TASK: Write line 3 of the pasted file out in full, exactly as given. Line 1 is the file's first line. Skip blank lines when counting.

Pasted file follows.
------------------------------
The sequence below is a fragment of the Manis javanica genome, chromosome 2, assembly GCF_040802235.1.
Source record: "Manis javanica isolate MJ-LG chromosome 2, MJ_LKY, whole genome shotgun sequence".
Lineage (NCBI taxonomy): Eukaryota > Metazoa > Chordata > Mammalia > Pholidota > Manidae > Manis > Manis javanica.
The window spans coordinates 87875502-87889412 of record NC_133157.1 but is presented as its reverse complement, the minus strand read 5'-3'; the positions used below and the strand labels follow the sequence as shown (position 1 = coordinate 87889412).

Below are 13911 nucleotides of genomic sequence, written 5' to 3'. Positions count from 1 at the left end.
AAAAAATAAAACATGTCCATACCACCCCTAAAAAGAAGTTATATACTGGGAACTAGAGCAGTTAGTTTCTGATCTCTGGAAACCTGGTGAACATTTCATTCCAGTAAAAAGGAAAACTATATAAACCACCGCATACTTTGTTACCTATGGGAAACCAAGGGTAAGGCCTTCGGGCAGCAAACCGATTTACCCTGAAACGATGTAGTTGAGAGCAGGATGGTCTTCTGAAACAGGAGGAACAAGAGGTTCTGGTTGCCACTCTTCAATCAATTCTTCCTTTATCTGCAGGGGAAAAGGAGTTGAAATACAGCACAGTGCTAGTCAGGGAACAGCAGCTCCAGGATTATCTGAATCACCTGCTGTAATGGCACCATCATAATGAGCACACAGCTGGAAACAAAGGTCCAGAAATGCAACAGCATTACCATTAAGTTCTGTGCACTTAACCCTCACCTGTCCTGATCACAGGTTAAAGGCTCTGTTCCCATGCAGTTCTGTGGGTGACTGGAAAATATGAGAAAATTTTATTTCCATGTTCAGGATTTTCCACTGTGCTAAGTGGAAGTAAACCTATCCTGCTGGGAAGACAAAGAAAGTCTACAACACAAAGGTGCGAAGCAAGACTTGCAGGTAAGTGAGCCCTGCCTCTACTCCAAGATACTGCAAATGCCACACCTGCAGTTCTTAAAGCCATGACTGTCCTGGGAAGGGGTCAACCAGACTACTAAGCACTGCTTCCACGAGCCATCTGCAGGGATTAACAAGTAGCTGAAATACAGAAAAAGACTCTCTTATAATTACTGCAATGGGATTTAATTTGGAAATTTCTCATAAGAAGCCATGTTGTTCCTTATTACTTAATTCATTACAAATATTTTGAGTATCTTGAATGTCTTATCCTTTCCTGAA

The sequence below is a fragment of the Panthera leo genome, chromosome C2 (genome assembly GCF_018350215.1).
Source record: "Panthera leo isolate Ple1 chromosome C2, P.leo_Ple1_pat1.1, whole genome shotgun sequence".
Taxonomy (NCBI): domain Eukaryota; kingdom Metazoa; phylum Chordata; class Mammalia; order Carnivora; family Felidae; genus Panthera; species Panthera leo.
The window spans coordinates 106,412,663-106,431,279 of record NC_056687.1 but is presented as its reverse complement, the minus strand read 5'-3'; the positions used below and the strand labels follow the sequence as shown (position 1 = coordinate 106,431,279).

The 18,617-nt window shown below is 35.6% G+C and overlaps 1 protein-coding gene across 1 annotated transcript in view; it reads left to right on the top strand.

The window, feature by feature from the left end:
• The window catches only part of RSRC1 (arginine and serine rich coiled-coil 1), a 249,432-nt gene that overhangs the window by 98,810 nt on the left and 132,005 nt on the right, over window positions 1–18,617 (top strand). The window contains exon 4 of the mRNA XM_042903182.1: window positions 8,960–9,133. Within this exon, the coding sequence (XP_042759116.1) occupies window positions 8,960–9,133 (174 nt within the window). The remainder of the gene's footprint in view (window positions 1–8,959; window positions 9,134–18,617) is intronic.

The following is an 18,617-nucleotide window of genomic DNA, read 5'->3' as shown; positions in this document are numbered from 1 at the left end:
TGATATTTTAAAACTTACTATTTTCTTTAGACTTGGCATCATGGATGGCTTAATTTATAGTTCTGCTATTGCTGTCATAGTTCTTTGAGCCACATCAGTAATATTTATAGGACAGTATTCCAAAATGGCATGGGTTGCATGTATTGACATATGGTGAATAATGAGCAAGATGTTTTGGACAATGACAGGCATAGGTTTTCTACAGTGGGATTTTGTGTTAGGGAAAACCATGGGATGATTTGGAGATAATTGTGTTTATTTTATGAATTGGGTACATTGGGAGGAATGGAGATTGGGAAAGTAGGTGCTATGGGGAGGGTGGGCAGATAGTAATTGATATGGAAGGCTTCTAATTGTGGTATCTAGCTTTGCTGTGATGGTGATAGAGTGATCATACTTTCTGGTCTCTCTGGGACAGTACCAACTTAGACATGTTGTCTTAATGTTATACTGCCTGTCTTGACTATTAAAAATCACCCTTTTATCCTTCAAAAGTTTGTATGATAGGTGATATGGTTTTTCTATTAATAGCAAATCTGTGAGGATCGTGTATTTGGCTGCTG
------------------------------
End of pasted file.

Lineage (NCBI taxonomy): Eukaryota > Metazoa > Chordata > Mammalia > Pholidota > Manidae > Manis > Manis javanica.